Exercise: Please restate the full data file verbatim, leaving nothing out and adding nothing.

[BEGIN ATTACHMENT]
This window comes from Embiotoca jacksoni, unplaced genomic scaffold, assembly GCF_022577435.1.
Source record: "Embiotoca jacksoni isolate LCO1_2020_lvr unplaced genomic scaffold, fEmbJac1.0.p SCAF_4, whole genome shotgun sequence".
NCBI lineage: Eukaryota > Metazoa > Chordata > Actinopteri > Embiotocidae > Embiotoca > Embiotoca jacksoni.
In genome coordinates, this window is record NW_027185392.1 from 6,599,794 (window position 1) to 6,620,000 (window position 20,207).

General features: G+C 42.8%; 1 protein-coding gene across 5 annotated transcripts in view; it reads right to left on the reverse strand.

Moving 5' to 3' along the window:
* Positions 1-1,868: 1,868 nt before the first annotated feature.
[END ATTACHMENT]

This window comes from Embiotoca jacksoni, unplaced genomic scaffold, assembly GCF_022577435.1.
Source record: "Embiotoca jacksoni isolate LCO1_2020_lvr unplaced genomic scaffold, fEmbJac1.0.p SCAF_4, whole genome shotgun sequence".
NCBI lineage: Eukaryota > Metazoa > Chordata > Actinopteri > Embiotocidae > Embiotoca > Embiotoca jacksoni.
In genome coordinates, this window is record NW_027185392.1 from 6,599,794 (window position 1) to 6,620,000 (window position 20,207).

General features: G+C 42.8%; 1 protein-coding gene across 5 annotated transcripts in view; it reads right to left on the reverse strand.

Moving 5' to 3' along the window:
* Positions 1-1,868: 1,868 nt before the first annotated feature.